|In the last issue of this journal,
I gave an 'insider' view of the Selection Committee. Following
my successful election to the Provisional Legislature,
it is now opportune for me to follow up with an article
about this unique Legislature.
The Provisional Legislature has been criticised as
illegal, undesirable and without a clear legal basis.
The same critics, however, probably realise that the
formation of the Provisional Legislature is unavoidable
and that in reality, it will be the only law-making
body of the Hong Kong Special Administrative Region
immediately after the change of sovereignty in July
Almost every accountant I discussed the issue with
advised me to take a pragmatic view. As your elected
representative, the most important task at hand is to
work with the government of the day, from within the
establishment and not outside it. Political views aside,
it is simply ineffective for the profession's political
voice only to be heard chanting rhetoric outside the
LegCo building. In order to continue serving the interests
of the profession and to help contribute to a smooth
transition, I offered, if elected, to continue acting
as the HKSA Council's bridge to the Provisional Legislature
and the government. I then went on to campaign independently
to become a member of the Provisional Legislature. As
it turned out, I am the only accountant who was elected
to the new Legislature. I have now placed myself in
a position to honour what I pledged in the 1995 election
and to perform what I believe to be my moral duty: to
serve you until the next proper election when you can
again choose your own LegCo representative.
The following is a systematic and concise analysis
of the issues relating to the establishment of the Provisional
The sudden move by Mr Patten to speed up the pace of
political reform in 1992 not only infuriated China but
also aroused its strong suspicions about Britain's motives.
It might well be the case that all Britain wanted to
achieve was to strengthen Hong Kong's institutions of
democracy before the handover in order to dampen both
local and international criticism. However, the diplomatically
reckless way in which the whole matter was managed probably
resulted in handing China all the right cards to play.
By establishing the present LegCo via a political reform
package that was not agreed to by China, Britain gave
the Chinese Government the indisputable right to establish
its own Legislature and in the process, enabled it to
tighten its grip on Hong Kong during the crucial period
The Provisional Legislature is clearly a creation of
political adversity. It can hardly be described by anyone
as politically desirable. However, the justification
for its very existence is and will remain a matter of
a difference of political opinion. Some choose to oppose
the Provisional Legislature on grounds of illegality.
Technically speaking, they do have a point, as I will
explain later. The likely truth is that the same critics
would undoubtedly find other reasons to attack the new
body even if the Provisional Legislature was found to
be legal. Nevertheless, until the Chinese Government
has successfully shored up its legal position, the lack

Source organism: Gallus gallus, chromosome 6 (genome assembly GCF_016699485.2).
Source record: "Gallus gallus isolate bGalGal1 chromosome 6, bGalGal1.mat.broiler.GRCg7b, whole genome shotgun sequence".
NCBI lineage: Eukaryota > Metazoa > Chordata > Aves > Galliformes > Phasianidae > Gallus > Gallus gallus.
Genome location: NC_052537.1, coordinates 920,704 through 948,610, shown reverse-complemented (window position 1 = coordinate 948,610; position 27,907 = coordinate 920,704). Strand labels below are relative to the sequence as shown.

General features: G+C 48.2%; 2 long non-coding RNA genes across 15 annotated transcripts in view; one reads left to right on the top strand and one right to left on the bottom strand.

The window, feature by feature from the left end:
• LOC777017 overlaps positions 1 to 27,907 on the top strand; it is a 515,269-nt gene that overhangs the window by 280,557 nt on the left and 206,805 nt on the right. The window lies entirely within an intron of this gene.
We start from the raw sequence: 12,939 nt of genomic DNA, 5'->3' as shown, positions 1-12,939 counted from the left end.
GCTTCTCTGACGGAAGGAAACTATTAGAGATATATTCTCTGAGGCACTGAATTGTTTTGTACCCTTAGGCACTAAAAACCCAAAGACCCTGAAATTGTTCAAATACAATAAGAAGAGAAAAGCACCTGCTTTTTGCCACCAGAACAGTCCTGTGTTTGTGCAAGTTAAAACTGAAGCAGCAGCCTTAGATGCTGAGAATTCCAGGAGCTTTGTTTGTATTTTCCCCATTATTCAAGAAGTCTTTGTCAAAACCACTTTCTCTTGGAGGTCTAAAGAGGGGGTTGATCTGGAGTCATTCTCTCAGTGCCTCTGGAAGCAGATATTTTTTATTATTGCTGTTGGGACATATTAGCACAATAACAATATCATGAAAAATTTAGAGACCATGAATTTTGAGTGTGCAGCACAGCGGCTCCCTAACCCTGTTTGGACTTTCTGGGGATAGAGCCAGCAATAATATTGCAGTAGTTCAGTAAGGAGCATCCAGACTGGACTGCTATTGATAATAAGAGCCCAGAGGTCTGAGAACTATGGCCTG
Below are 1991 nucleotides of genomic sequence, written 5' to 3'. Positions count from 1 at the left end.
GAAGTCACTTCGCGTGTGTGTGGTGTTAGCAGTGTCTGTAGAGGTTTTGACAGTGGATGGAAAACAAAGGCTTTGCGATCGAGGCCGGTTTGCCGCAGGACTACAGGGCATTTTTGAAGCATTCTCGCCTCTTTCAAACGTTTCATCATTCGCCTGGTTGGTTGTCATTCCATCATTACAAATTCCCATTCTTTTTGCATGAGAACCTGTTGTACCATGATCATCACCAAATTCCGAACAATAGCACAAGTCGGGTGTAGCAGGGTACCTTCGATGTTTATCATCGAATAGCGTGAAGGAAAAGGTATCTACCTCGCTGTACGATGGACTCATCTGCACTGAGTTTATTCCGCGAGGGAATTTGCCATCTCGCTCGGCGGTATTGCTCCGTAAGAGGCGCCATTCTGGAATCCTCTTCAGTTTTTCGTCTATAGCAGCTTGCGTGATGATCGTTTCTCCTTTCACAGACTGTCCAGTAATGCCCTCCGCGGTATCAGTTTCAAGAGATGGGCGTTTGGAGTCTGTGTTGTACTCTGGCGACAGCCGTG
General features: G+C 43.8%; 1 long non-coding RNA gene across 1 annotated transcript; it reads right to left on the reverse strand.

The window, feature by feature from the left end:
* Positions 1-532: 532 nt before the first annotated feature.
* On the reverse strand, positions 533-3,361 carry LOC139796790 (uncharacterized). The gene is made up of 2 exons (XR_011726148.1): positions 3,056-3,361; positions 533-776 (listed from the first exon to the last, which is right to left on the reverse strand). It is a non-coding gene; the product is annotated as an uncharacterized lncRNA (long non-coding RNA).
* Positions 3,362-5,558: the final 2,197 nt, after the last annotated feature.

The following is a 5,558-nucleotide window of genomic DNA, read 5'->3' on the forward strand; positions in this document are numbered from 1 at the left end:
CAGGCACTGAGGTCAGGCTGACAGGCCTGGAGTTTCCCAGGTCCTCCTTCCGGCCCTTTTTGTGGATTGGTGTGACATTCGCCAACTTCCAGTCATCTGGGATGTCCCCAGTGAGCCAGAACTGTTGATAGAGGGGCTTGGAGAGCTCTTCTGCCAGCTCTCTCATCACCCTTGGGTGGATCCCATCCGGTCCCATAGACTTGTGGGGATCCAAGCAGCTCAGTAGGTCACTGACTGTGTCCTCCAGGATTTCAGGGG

of a clearly specific legal basis for the Provisional
Legislature remains a convenient and obvious weakness
that has invited an onslaught of criticism by its many
The National People's Congress (NPC) passed a resolution
on 31 August 1994 following the breakdown of talks with
Britain to terminate the current Legislature on 30 June
1997. This resolution rejected the so called 'through-train'
arrangement as originally envisaged by the Sino-British
Agreement and the Basic Law. In the light of such significant
changes, one would normally expect the NPC to speak
out clearly and in some detail about alternative arrangements
to replace LegCo. However, probably due to the suddenness
of the change and the lack of time to formulate an appropriate
alternative arrangement, the NPC only resolved to form
a Preparatory Committee to deal with 'related matters'
without further elaboration.
Since the weakness in the legal basis of the Provisional
Legislature has been exposed, several plausible solutions
have emerged in public forums. The solutions suggested
include that the NPC: pass a supplementary resolution
pronounce an authoritative judicial declaration recognise
the Provisional Legislature as the first legislature
and amend the Basic Law, or endorse a detailed work
report from the Preparatory Committee on how it has
dealt with the 'related matters' and its interpretation
of the legal basis of the Provisional Legislature, thereby
indirectly supplementing its original resolution.
My personal view is that a sequential combination of
(iv), (i) and then (iii) listed above is the preferred
solution and one which would put the matter completely
beyond doubt. Despite the obvious urgency of the matter
the exact wording must be worked out carefully by legal
The Provisional Legislature has already begun its work.
It is unfortunate that we have to take our first few
steps with a less than rock solid legal foundation.
But with much work ahead and time not our side, we must
press on to fulfill our historic role in the best way
I believe that it is now incumbent on the Provisional
Legislature to confine its work to a clearly laid down
list of essential tasks, to work in a transparent and
orderly fashion closely resembling the current LegCo,
and to finish the tasks at hand as soon as possible
to make way for the first fully elected legislature.
I am confident that this is a natural course for the
Provisional Legislature to follow given that the majority
(33) of members are incumbent LegCo members who have
established themselves in open election and that many
others are experienced former members. Whilst we must
learn to live with differing political opinions, at
the end of the day, it will be by the final results
of our work that history will seek to judge us.